December 4, 2002
State Budget Director Don Gilmer today announced that the state’s preliminary book closing figures for fiscal year 2002 reflect an unreserved fund balance of $114.5 million in the General Fund and $255.9 million in the School Aid Fund. Director Gilmer credited controlled spending and sound planning in building up the state’s Budget Stabilization Fund (BSF) for allowing the state to maintain critical services during a tough national recession.
“Michigan, along with virtually every state in the nation, is facing tough budget challenges and difficult decisions,” Gilmer said. “While it hasn’t been easy, Michigan is better positioned than many other states because of the efforts we’ve made in years past to limit state spending and make sure we put money aside to help through a recession. The books for 2002 are nearly closed so we now know we have a sizeable balance available for use in the 2003 budget.”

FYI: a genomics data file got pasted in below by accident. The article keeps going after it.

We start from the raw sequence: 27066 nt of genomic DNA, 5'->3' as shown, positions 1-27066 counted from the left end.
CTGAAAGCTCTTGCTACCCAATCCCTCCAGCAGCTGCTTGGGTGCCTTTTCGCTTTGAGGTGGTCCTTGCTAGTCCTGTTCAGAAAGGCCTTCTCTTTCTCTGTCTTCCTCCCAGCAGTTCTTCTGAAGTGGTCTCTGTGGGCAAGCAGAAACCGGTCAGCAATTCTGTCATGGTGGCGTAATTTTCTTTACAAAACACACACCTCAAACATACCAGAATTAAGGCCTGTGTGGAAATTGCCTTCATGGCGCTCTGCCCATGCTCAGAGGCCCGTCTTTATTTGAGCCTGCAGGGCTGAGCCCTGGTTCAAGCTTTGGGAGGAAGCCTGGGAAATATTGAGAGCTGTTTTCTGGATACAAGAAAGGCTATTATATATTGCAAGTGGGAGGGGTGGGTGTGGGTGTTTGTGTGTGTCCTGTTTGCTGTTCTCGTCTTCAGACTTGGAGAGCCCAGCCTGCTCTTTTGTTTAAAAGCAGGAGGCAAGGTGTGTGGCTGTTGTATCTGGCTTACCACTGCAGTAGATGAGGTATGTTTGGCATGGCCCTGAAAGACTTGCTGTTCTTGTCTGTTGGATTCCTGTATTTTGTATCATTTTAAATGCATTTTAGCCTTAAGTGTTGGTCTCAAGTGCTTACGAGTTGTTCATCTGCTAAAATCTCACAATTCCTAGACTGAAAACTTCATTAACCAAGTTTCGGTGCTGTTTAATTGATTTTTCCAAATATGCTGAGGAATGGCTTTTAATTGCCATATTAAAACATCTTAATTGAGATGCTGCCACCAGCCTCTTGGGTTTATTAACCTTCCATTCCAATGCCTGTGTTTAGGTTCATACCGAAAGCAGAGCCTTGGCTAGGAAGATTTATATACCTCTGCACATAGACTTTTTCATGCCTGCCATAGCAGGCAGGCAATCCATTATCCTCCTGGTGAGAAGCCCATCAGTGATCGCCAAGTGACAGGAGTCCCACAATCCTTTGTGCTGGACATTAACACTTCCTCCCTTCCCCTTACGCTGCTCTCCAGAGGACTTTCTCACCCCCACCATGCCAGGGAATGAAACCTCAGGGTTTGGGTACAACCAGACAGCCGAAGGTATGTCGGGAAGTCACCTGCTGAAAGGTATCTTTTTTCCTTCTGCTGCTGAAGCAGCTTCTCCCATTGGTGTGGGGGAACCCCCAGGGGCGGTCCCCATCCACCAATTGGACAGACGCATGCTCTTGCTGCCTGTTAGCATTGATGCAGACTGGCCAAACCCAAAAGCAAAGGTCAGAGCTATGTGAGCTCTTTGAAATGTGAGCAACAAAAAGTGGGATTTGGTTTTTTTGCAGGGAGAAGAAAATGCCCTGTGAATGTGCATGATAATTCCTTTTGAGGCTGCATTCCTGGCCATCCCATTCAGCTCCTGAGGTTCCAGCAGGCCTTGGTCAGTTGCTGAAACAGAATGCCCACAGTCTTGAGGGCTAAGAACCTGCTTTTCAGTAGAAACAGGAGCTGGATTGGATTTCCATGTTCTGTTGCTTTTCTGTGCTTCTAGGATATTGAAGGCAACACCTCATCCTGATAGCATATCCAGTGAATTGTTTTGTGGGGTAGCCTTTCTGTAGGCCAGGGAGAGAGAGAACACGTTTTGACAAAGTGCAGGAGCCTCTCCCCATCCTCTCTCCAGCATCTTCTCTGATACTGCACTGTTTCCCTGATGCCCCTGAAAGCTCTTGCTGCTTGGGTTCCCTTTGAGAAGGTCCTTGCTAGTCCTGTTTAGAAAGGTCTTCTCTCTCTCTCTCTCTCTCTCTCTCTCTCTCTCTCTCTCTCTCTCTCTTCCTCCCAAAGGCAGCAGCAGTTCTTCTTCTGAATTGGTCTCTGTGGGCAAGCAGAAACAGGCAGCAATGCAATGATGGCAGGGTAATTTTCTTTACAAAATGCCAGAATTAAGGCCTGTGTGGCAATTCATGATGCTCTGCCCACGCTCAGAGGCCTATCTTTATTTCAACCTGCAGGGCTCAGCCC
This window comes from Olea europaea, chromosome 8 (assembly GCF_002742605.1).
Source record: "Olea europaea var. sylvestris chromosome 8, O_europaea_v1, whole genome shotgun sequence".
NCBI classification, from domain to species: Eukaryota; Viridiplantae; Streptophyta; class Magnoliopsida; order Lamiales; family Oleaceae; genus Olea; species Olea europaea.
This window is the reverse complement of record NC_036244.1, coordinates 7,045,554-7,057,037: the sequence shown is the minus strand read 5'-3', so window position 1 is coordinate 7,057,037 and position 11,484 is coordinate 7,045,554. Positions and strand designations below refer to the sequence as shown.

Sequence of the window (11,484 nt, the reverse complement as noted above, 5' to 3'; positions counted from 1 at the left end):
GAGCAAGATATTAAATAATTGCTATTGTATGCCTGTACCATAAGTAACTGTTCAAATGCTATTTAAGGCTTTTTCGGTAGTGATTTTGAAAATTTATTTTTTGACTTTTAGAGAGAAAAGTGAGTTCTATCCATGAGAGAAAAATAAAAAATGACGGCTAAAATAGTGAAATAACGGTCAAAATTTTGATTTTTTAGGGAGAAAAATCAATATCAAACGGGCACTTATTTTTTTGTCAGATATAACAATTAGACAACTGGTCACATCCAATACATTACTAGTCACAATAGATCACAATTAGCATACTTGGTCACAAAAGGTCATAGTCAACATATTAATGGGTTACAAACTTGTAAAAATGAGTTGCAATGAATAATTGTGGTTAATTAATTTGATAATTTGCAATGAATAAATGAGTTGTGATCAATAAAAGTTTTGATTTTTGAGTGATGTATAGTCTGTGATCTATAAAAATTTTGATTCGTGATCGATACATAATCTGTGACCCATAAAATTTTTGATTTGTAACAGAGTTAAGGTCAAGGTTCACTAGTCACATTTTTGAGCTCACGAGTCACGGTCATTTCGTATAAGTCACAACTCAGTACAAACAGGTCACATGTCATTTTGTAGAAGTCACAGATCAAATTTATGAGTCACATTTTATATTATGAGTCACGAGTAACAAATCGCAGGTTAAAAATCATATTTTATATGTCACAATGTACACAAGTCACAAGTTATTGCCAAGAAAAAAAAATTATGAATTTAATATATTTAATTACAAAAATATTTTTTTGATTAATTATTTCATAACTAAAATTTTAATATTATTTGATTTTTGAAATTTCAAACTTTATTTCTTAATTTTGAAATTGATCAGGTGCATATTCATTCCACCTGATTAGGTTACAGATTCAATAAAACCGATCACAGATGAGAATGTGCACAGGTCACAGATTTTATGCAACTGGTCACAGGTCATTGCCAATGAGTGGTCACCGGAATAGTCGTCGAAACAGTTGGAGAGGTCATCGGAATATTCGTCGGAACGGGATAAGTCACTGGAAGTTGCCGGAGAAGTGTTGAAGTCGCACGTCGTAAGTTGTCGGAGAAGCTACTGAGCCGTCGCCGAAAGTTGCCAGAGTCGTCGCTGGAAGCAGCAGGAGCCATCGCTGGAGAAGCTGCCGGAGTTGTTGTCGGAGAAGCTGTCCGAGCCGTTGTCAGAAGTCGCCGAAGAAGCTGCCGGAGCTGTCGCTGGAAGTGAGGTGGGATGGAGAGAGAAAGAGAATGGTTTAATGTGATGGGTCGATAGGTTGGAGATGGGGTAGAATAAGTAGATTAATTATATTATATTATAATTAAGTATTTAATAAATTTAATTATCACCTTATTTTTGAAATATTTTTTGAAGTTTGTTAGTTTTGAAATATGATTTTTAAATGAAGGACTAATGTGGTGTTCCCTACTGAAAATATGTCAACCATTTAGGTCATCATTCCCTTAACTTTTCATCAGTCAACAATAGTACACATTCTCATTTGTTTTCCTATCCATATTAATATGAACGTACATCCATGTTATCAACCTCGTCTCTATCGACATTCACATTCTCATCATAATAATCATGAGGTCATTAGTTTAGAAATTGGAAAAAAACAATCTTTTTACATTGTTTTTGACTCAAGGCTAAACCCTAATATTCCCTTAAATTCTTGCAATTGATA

Noting the importance of the BSF in managing through economic downturns, Budget Director Gilmer said, “Sound planning and routine deposits over the last decade into the BSF have helped Michigan maintain critical services now through three difficult fiscal years.” He further commented that upon closing the state’s 2002 books there will be a balance in the BSF of approximately $144 million.
As required by state law, the end balance of $144 million in the BSF will trigger a delay in the scheduled roll back in the Michigan Single Business Tax (SBT), resulting in the SBT rate remaining at 1.9 percent. To continue the rollback, the year end balance in the BSF must above $250 million or higher. In addition, a $32 million payment will be made from the BSF to cover the Durant lawsuit bond payments in 2003, and the remaining BSF amount will be applied to critical needs in FY 2003.